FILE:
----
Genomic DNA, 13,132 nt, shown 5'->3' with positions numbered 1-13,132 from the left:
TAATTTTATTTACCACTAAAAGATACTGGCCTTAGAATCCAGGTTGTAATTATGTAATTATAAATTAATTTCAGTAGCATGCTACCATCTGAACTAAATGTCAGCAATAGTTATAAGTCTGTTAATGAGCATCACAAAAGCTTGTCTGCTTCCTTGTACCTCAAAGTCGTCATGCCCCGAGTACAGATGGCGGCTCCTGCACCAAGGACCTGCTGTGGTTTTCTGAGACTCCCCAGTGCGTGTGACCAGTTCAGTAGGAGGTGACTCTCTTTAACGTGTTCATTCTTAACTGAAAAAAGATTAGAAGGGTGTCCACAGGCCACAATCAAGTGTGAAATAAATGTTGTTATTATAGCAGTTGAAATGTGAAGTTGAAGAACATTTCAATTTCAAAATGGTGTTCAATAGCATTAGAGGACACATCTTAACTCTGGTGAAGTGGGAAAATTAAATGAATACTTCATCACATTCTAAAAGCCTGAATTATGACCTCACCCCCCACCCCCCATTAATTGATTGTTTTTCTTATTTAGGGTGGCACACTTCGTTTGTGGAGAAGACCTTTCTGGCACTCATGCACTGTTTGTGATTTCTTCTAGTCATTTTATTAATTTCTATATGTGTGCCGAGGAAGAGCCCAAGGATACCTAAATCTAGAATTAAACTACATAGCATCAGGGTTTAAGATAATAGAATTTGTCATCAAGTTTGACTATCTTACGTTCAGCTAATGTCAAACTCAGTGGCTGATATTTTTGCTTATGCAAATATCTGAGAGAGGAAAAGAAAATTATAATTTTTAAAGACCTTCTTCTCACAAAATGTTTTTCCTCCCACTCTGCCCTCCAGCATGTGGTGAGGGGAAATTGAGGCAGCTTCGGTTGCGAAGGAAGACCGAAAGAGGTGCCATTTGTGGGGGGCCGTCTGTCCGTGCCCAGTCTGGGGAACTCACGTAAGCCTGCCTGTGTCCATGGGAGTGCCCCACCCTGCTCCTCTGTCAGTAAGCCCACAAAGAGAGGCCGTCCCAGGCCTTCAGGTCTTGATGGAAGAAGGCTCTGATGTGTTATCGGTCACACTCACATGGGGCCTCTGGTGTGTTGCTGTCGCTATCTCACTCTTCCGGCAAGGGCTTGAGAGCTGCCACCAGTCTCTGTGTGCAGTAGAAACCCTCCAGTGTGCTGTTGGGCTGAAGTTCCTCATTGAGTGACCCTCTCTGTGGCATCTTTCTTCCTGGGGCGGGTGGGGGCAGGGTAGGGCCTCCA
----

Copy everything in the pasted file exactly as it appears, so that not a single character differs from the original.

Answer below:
Genomic DNA, 13,132 nt, shown 5'->3' with positions numbered 1-13,132 from the left:
TAATTTTATTTACCACTAAAAGATACTGGCCTTAGAATCCAGGTTGTAATTATGTAATTATAAATTAATTTCAGTAGCATGCTACCATCTGAACTAAATGTCAGCAATAGTTATAAGTCTGTTAATGAGCATCACAAAAGCTTGTCTGCTTCCTTGTACCTCAAAGTCGTCATGCCCCGAGTACAGATGGCGGCTCCTGCACCAAGGACCTGCTGTGGTTTTCTGAGACTCCCCAGTGCGTGTGACCAGTTCAGTAGGAGGTGACTCTCTTTAACGTGTTCATTCTTAACTGAAAAAAGATTAGAAGGGTGTCCACAGGCCACAATCAAGTGTGAAATAAATGTTGTTATTATAGCAGTTGAAATGTGAAGTTGAAGAACATTTCAATTTCAAAATGGTGTTCAATAGCATTAGAGGACACATCTTAACTCTGGTGAAGTGGGAAAATTAAATGAATACTTCATCACATTCTAAAAGCCTGAATTATGACCTCACCCCCCACCCCCCATTAATTGATTGTTTTTCTTATTTAGGGTGGCACACTTCGTTTGTGGAGAAGACCTTTCTGGCACTCATGCACTGTTTGTGATTTCTTCTAGTCATTTTATTAATTTCTATATGTGTGCCGAGGAAGAGCCCAAGGATACCTAAATCTAGAATTAAACTACATAGCATCAGGGTTTAAGATAATAGAATTTGTCATCAAGTTTGACTATCTTACGTTCAGCTAATGTCAAACTCAGTGGCTGATATTTTTGCTTATGCAAATATCTGAGAGAGGAAAAGAAAATTATAATTTTTAAAGACCTTCTTCTCACAAAATGTTTTTCCTCCCACTCTGCCCTCCAGCATGTGGTGAGGGGAAATTGAGGCAGCTTCGGTTGCGAAGGAAGACCGAAAGAGGTGCCATTTGTGGGGGGCCGTCTGTCCGTGCCCAGTCTGGGGAACTCACGTAAGCCTGCCTGTGTCCATGGGAGTGCCCCACCCTGCTCCTCTGTCAGTAAGCCCACAAAGAGAGGCCGTCCCAGGCCTTCAGGTCTTGATGGAAGAAGGCTCTGATGTGTTATCGGTCACACTCACATGGGGCCTCTGGTGTGTTGCTGTCGCTATCTCACTCTTCCGGCAAGGGCTTGAGAGCTGCCACCAGTCTCTGTGTGCAGTAGAAACCCTCCAGTGTGCTGTTGGGCTGAAGTTCCTCATTGAGTGACCCTCTCTGTGGCATCTTTCTTCCTGGGGCGGGTGGGGGCAGGGTAGGGCCTCCA